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Certainly, action was much more co-ordinated, determined, and thorough. That is facilitated by an authoritarian state and a command economy, of course.

On a technical level, it seems like they did everything possibe as quickly as possible, unlike the Fukushima clusterfuc. A couple of provisos :

  • Not having to respect human rights makes things a lot easier, in particular you can expose your workers to much higher levels of radiation (then abandon them. Though, to be fair, it was largely the post-Soviet regime that abandoned them.)
  • Not being subject to close scrutiny by the media of the entire world makes it easier to come out looking relatively good.

Would Japan have reacted more effectively to such a crisis if it had happened in the 1980s? That doesn't seem obvious to me. I think there are cultural issues about crisis management involved.

On balance, if I had to live through a major nuclear crisis, I would prefer to do so in the USA or France. Not only because they know the tech best, but because I have a feeling they are generically better at crisis management.

[duck and cover]

It is rightly acknowledged that people of faith have no monopoly of virtue - Queen Elizabeth II

by eurogreen on Thu Mar 31st, 2011 at 09:43:42 AM EST
[ Parent ]
March 25
Because of the Soviet lack of transparency it was possible for them to send in firefighters without telling them what they were working on. It was also possible for the authorities to start evacuating Pripyat within 48 hours, before Forsmark in Sweden raised the alert due to the radiation levels. It was also possible for the Soviets to deploy thousands of "liquidators" to do the cleanup after the fire was out.

Here we have a situation where safety of emergency workers is taken seriously and information flows relatively openly, which probably results in slower crisis response and contamination over longer times.

Compare the incident of the Japanese workers wading ankle-deep in radioactive water with the Chernobyl firefighters.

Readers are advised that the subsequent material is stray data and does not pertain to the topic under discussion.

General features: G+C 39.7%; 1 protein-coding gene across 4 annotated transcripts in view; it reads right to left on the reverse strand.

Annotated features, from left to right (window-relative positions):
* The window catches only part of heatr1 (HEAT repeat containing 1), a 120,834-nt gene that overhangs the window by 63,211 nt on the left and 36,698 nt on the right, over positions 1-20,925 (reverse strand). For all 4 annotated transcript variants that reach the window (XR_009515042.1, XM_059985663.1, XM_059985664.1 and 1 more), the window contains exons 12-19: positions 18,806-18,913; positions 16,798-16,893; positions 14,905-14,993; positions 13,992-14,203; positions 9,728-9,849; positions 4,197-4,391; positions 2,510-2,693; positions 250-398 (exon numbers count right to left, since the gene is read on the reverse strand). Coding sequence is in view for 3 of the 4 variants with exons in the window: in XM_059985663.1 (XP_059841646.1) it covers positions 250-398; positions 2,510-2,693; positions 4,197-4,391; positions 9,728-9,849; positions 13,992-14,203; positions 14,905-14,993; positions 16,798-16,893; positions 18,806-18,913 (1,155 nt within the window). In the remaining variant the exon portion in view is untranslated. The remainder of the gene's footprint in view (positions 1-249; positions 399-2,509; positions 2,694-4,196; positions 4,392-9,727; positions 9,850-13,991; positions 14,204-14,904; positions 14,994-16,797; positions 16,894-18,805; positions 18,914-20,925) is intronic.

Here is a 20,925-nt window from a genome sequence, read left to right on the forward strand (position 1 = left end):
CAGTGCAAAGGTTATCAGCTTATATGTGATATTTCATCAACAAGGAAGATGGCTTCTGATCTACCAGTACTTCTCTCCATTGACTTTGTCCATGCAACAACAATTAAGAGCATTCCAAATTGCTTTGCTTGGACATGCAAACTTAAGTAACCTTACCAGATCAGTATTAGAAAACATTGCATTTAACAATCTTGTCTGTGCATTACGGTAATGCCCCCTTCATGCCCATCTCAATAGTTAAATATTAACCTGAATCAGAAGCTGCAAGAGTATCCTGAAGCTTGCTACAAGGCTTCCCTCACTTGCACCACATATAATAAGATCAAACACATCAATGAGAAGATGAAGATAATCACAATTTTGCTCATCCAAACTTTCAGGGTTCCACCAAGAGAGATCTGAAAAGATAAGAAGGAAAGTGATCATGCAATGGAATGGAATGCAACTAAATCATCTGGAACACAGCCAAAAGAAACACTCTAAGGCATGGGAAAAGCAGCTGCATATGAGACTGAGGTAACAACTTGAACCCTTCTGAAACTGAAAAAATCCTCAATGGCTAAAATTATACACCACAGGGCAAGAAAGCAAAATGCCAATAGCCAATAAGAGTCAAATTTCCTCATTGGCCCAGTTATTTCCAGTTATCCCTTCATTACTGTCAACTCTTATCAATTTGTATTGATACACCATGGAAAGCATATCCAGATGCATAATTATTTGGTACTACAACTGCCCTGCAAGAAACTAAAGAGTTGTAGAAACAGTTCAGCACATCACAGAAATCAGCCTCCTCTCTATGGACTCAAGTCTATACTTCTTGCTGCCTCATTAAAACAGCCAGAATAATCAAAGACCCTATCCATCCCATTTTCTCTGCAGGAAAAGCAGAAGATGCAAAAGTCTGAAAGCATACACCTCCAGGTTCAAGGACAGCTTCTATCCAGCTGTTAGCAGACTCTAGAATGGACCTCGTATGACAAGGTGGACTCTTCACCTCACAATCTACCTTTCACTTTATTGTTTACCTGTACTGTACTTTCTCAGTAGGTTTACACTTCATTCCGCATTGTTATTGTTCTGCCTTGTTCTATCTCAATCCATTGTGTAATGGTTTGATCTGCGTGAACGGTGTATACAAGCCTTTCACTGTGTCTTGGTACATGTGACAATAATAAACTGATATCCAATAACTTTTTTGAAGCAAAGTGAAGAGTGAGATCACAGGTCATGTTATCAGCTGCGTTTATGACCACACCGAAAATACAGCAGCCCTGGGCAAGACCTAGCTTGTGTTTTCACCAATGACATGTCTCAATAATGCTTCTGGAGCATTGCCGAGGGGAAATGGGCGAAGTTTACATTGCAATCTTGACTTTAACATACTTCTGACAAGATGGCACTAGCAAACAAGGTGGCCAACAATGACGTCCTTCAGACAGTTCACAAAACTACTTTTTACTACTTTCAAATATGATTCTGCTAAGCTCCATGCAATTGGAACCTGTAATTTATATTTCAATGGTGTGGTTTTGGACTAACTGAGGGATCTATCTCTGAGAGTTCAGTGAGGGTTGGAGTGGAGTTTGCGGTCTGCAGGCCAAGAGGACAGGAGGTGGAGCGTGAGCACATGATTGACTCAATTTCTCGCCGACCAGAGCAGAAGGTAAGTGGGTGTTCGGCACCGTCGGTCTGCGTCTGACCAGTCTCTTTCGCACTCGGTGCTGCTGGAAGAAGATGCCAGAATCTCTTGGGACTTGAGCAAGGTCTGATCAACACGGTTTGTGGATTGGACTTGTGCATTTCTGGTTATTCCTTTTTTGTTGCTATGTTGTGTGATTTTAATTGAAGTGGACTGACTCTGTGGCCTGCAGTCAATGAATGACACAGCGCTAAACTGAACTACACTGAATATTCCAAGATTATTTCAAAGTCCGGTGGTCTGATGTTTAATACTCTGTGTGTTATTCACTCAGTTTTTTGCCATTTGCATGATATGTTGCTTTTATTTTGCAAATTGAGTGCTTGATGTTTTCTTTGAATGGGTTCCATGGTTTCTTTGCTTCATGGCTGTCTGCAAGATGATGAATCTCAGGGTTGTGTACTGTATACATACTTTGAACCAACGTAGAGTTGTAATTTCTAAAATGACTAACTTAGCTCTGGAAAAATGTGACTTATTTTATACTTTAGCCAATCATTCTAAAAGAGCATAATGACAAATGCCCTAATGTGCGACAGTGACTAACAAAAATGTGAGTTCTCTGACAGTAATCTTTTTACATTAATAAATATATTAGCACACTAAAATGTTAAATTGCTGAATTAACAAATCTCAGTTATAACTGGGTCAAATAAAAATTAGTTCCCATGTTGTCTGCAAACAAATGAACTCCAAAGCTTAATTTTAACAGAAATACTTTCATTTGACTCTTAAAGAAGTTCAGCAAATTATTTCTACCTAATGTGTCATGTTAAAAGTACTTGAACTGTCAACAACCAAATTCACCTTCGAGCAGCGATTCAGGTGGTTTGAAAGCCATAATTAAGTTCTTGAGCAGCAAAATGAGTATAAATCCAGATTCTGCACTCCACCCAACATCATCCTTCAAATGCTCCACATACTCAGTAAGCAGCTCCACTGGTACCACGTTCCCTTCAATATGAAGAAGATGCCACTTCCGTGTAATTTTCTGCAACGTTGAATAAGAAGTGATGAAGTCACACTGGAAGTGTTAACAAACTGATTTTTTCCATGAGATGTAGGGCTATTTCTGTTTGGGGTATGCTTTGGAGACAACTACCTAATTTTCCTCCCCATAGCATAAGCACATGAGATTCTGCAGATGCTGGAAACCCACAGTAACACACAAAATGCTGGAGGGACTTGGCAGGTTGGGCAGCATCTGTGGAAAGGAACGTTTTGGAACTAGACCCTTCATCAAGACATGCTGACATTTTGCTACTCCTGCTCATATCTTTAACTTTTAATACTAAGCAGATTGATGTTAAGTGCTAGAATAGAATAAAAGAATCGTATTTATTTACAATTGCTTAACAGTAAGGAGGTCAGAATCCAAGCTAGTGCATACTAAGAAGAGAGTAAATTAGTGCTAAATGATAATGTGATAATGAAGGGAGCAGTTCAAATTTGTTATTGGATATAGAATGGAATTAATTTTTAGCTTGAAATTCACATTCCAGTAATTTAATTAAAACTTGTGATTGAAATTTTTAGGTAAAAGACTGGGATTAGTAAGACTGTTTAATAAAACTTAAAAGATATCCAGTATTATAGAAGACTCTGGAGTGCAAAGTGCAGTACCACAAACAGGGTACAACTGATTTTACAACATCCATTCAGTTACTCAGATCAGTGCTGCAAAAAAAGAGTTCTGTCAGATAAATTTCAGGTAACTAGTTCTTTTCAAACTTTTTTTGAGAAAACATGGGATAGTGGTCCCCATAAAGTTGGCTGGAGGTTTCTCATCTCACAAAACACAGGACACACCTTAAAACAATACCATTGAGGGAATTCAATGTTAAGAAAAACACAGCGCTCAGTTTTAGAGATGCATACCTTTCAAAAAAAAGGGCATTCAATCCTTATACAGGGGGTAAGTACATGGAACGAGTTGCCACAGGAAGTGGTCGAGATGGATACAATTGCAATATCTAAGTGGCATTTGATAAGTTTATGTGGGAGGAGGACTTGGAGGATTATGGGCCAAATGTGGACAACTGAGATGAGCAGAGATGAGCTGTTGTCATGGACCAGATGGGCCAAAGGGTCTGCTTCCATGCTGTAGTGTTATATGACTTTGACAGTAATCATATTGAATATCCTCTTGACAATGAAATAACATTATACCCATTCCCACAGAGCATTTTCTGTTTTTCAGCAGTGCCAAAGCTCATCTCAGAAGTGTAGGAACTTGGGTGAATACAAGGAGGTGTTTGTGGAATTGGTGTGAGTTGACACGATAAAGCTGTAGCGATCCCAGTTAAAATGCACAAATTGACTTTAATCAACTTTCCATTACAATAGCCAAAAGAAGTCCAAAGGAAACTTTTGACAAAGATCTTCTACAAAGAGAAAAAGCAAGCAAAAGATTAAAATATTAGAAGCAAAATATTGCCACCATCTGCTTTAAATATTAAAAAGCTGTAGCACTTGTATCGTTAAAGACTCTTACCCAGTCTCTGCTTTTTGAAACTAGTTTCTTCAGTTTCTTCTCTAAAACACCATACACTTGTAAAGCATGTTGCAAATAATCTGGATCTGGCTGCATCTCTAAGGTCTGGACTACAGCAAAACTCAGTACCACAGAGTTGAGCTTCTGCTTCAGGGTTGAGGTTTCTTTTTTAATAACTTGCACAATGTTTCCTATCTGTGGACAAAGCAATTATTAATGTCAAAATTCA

So, in what may be my last act of "advising", I'll advise you to cut the jargon. -- My old PhD advisor, to me, 26/2/11
by Carrie (migeru at eurotrib dot com) on Thu Mar 31st, 2011 at 09:46:17 AM EST
[ Parent ]
eurogreen:
if I had to live through a major nuclear crisis, I would prefer to do so in the USA or France. Not only because they know the tech best, but because I have a feeling they are generically better at crisis management
I don't know about France, but the Katrina disaster in New Orleans completely dispelled any notion that the US can do crisis management.

So, in what may be my last act of "advising", I'll advise you to cut the jargon. -- My old PhD advisor, to me, 26/2/11
by Carrie (migeru at eurotrib dot com) on Thu Mar 31st, 2011 at 09:48:56 AM EST
[ Parent ]
I don't know about France, but the USA!? At crisis management!?

in particular you can expose your workers

Most of the active-duty victims were the more than two hundred thousand liquidators, who were hired volunteers and "volunteers":

(then abandon them. Though, to be fair, it was largely the post-Soviet regime that abandoned them.)

The diseases would have come whether they are abandoned or not. It is a myth spun by the nuclear industry that diseases among liquidators and evacuees could be down to the general drop of healthcare after the collapse of the Soviet union, whereas multiple control group studies showed that disease rates are way above that in the general populations.

I think if I had to choose between Japanese and Soviet disaster management, I would have chosen the Japanese: rather be safely evacuated while meltdown containment is unwinding than stave off a technically greater disaster at the price of much greater human disaster.

*Lunatic*, n.
One whose delusions are out of fashion.

by DoDo on Thu Mar 31st, 2011 at 09:56:16 AM EST
[ Parent ]
Plus, despite the criticism, I would say the Japanese have been more transparent than the Soviets and maybe that the Americans at TMI.

Though that may be a function of not being able to hide the fact that a nuclear plant had been affected by the tsunami and was on battery power on the first day.

So, in what may be my last act of "advising", I'll advise you to cut the jargon. -- My old PhD advisor, to me, 26/2/11

by Carrie (migeru at eurotrib dot com) on Thu Mar 31st, 2011 at 10:13:47 AM EST
[ Parent ]
I do get a sense that much of the outcry against hiding information in Japan is due to failure to find or correctly interpret relevant information. This morning I watched a news channel where an 'expert' admonished the Japanese government for not setting up monitoring stations in the 100 km zone around the plant and publish the results regularly – not knowing they do so for two weeks already, on multiple sites.

*Lunatic*, n.
One whose delusions are out of fashion.
by DoDo on Thu Mar 31st, 2011 at 10:31:14 AM EST
[ Parent ]

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